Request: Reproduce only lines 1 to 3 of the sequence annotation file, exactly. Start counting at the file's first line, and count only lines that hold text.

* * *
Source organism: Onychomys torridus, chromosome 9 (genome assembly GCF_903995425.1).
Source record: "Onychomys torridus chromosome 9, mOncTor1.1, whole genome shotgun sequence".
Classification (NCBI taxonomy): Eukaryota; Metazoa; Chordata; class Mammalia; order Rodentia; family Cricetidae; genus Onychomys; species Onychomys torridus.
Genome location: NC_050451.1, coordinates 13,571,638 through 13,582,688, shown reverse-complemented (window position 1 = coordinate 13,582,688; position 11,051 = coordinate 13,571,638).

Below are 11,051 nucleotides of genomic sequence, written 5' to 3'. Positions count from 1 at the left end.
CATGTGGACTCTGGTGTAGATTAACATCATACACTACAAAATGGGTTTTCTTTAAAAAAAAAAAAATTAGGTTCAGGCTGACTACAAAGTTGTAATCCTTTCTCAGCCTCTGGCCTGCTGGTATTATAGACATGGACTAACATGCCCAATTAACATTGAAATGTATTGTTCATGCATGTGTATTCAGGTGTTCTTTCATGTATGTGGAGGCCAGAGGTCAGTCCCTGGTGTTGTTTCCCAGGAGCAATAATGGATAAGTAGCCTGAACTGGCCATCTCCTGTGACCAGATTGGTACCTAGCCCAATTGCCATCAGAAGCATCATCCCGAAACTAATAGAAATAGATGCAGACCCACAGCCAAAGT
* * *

Source organism: Onychomys torridus, chromosome 9 (genome assembly GCF_903995425.1).
Source record: "Onychomys torridus chromosome 9, mOncTor1.1, whole genome shotgun sequence".
Classification (NCBI taxonomy): Eukaryota; Metazoa; Chordata; class Mammalia; order Rodentia; family Cricetidae; genus Onychomys; species Onychomys torridus.